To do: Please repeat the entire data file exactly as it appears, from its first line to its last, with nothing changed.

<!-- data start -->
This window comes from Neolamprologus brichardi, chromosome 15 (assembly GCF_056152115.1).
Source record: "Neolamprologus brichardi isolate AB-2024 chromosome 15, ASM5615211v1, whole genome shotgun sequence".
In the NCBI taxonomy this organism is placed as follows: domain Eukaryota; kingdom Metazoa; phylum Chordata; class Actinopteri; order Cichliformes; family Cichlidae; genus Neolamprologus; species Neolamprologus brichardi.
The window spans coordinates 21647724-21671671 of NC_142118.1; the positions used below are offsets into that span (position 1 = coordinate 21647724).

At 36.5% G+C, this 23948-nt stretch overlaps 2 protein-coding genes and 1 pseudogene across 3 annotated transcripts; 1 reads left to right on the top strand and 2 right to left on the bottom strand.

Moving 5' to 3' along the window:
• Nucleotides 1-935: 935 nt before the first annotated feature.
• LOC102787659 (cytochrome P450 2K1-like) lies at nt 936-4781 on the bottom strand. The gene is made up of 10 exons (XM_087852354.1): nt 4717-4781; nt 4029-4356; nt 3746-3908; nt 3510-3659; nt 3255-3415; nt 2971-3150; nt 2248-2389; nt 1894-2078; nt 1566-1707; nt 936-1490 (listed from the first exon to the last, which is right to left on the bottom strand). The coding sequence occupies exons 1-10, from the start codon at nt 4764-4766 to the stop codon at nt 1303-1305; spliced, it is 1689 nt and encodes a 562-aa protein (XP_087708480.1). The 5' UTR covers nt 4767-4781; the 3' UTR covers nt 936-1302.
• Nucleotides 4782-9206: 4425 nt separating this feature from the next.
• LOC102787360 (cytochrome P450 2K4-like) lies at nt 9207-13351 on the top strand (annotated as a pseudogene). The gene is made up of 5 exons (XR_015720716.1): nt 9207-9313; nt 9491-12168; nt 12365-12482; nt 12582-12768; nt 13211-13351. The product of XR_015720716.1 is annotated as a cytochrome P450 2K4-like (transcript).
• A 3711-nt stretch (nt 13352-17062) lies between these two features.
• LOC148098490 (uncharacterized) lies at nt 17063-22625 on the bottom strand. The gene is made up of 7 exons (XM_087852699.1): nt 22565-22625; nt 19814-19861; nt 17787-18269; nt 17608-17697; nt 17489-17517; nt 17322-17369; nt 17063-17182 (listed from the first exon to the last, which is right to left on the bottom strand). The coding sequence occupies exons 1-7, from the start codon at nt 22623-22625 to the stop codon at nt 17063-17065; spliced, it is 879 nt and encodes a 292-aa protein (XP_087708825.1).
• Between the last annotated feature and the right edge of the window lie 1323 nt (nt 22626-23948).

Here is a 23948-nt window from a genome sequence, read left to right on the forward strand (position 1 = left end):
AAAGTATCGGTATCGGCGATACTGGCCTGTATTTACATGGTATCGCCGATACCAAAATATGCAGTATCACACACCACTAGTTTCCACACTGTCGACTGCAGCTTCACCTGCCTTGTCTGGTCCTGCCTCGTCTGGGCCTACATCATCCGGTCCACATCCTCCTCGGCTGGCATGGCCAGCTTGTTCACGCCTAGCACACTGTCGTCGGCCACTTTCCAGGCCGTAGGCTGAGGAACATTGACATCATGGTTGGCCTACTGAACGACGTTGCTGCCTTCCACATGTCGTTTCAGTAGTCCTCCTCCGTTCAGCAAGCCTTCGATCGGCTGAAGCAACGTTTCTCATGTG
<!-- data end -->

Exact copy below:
This window comes from Neolamprologus brichardi, chromosome 15 (assembly GCF_056152115.1).
Source record: "Neolamprologus brichardi isolate AB-2024 chromosome 15, ASM5615211v1, whole genome shotgun sequence".
In the NCBI taxonomy this organism is placed as follows: domain Eukaryota; kingdom Metazoa; phylum Chordata; class Actinopteri; order Cichliformes; family Cichlidae; genus Neolamprologus; species Neolamprologus brichardi.
The window spans coordinates 21647724-21671671 of NC_142118.1; the positions used below are offsets into that span (position 1 = coordinate 21647724).

At 36.5% G+C, this 23948-nt stretch overlaps 2 protein-coding genes and 1 pseudogene across 3 annotated transcripts; 1 reads left to right on the top strand and 2 right to left on the bottom strand.

Moving 5' to 3' along the window:
• Nucleotides 1-935: 935 nt before the first annotated feature.
• LOC102787659 (cytochrome P450 2K1-like) lies at nt 936-4781 on the bottom strand. The gene is made up of 10 exons (XM_087852354.1): nt 4717-4781; nt 4029-4356; nt 3746-3908; nt 3510-3659; nt 3255-3415; nt 2971-3150; nt 2248-2389; nt 1894-2078; nt 1566-1707; nt 936-1490 (listed from the first exon to the last, which is right to left on the bottom strand). The coding sequence occupies exons 1-10, from the start codon at nt 4764-4766 to the stop codon at nt 1303-1305; spliced, it is 1689 nt and encodes a 562-aa protein (XP_087708480.1). The 5' UTR covers nt 4767-4781; the 3' UTR covers nt 936-1302.
• Nucleotides 4782-9206: 4425 nt separating this feature from the next.
• LOC102787360 (cytochrome P450 2K4-like) lies at nt 9207-13351 on the top strand (annotated as a pseudogene). The gene is made up of 5 exons (XR_015720716.1): nt 9207-9313; nt 9491-12168; nt 12365-12482; nt 12582-12768; nt 13211-13351. The product of XR_015720716.1 is annotated as a cytochrome P450 2K4-like (transcript).
• A 3711-nt stretch (nt 13352-17062) lies between these two features.
• LOC148098490 (uncharacterized) lies at nt 17063-22625 on the bottom strand. The gene is made up of 7 exons (XM_087852699.1): nt 22565-22625; nt 19814-19861; nt 17787-18269; nt 17608-17697; nt 17489-17517; nt 17322-17369; nt 17063-17182 (listed from the first exon to the last, which is right to left on the bottom strand). The coding sequence occupies exons 1-7, from the start codon at nt 22623-22625 to the stop codon at nt 17063-17065; spliced, it is 879 nt and encodes a 292-aa protein (XP_087708825.1).
• Between the last annotated feature and the right edge of the window lie 1323 nt (nt 22626-23948).

Here is a 23948-nt window from a genome sequence, read left to right on the forward strand (position 1 = left end):
AAAGTATCGGTATCGGCGATACTGGCCTGTATTTACATGGTATCGCCGATACCAAAATATGCAGTATCACACACCACTAGTTTCCACACTGTCGACTGCAGCTTCACCTGCCTTGTCTGGTCCTGCCTCGTCTGGGCCTACATCATCCGGTCCACATCCTCCTCGGCTGGCATGGCCAGCTTGTTCACGCCTAGCACACTGTCGTCGGCCACTTTCCAGGCCGTAGGCTGAGGAACATTGACATCATGGTTGGCCTACTGAACGACGTTGCTGCCTTCCACATGTCGTTTCAGTAGTCCTCCTCCGTTCAGCAAGCCTTCGATCGGCTGAAGCAACGTTTCTCATGTG